– Fine-Structure Constant

125 views
0

– Fine-Structure Constant

In: Physics

Oh man. You picked a hard one. I’ll take a stab and wait for the real physicists to correct me. I don’t think there is an eli5 explanation here and I admit it’s at the outer bounds of my understanding.

This constant shows up all sorts of places with all sorts of physical interpretations, from electrical engineering to particle physics. At its essence is it is trying to describe how the electric field ( or at least the smallest possible electron charge down at the electron level) interacts with all sorts of other things in the universe, and it’s implied that this in an intrinsic universal state anywhere in our universe. It is used as a tool to relate different properties to each other.

Originally this was taken to be the ratio of the velocity of the electron in its lowest orbit to another important physical constant ‘c’ the speed of light in a vacuum. This is important as a tool to tie other things together more than it is important on its own.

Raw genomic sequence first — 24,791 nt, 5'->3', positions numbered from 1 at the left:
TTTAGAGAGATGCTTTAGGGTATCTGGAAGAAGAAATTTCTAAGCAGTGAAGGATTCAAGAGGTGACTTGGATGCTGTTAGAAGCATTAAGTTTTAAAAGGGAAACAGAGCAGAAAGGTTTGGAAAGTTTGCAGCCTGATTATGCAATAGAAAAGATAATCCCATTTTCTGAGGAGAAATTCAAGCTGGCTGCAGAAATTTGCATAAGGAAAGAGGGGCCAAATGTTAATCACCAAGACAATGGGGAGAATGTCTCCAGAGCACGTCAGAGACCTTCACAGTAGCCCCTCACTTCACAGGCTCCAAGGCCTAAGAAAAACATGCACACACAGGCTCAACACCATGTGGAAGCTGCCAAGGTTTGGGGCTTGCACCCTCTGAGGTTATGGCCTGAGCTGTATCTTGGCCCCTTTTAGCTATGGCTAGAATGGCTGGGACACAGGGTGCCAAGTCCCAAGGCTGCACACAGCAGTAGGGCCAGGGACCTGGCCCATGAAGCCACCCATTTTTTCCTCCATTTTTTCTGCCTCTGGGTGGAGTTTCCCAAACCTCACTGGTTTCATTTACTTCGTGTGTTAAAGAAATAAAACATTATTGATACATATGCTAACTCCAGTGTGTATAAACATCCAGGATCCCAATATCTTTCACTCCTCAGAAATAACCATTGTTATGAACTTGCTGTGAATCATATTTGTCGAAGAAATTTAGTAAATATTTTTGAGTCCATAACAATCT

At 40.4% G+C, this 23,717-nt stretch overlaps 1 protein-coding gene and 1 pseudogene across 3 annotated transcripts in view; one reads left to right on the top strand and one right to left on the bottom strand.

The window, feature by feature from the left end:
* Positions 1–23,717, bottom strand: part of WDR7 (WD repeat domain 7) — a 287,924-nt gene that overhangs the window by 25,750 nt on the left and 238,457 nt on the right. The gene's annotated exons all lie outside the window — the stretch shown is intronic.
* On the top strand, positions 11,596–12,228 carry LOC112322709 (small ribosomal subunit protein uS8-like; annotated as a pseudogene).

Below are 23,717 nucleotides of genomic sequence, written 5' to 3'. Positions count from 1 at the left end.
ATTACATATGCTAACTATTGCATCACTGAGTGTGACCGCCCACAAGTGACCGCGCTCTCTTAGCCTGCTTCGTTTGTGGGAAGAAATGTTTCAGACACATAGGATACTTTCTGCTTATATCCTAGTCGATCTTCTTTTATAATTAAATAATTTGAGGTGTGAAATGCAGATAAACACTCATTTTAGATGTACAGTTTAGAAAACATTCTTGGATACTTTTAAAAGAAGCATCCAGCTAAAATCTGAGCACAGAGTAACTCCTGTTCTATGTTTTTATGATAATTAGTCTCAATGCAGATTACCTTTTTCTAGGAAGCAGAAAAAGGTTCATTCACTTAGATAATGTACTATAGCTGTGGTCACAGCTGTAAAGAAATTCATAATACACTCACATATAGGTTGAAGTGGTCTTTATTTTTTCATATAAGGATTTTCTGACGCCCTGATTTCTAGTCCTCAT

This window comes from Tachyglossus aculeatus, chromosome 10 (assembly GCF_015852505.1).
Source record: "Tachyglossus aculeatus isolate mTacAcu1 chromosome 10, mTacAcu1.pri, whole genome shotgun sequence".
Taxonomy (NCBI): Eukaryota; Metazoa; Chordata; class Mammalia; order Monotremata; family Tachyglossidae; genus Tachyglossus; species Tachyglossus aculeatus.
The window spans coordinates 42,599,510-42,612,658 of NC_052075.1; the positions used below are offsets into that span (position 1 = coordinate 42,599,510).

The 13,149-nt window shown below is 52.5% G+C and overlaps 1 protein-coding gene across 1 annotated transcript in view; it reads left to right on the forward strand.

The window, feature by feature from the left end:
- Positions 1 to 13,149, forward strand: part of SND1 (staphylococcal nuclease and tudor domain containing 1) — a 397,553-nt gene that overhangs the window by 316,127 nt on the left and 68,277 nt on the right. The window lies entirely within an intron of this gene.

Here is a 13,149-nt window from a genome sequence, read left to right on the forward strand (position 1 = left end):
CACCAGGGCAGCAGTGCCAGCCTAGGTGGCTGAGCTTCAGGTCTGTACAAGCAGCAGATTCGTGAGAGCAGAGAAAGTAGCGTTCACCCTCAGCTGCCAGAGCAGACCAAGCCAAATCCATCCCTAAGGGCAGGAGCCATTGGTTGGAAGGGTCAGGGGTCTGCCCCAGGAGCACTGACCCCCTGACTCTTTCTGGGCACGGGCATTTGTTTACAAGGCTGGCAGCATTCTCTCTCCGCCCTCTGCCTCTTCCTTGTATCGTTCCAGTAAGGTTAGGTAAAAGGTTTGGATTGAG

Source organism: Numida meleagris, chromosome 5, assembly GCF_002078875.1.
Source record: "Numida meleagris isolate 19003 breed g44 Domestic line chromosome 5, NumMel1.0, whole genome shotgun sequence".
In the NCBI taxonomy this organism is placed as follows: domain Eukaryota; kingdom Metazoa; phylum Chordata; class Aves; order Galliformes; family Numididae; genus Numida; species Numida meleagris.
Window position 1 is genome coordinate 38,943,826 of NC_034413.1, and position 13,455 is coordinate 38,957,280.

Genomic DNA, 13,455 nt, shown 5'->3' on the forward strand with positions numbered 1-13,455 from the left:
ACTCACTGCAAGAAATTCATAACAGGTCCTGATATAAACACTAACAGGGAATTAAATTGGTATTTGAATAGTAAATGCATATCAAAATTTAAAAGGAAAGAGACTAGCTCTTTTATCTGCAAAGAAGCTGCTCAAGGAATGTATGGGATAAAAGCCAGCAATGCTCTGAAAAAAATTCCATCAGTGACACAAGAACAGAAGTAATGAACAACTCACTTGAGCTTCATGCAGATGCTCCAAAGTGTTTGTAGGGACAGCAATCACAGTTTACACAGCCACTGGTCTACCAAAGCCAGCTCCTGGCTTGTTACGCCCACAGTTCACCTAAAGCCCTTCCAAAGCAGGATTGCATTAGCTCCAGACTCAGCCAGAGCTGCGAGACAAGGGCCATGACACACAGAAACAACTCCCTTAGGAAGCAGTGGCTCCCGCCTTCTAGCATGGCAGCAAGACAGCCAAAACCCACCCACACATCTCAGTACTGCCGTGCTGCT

Another interpretation is that the fine structure constant is the ratio between the gravitational force and the electrostatic repulsive force of 2 particles with of plank mass (which is their gravitational component) and elementary unit charge (which is their electrostatic force component)

In general it is used in this manner, to relate fundamental electron related behaviors to other fundamental universal forces. Some interpretations compare what you might think are completely unrelated things, with the core theme that many different forces are actually intrinsically related in some underlying way.

I think.

I don’t know if I explained like your five, but I feel about five years old trying to explain it.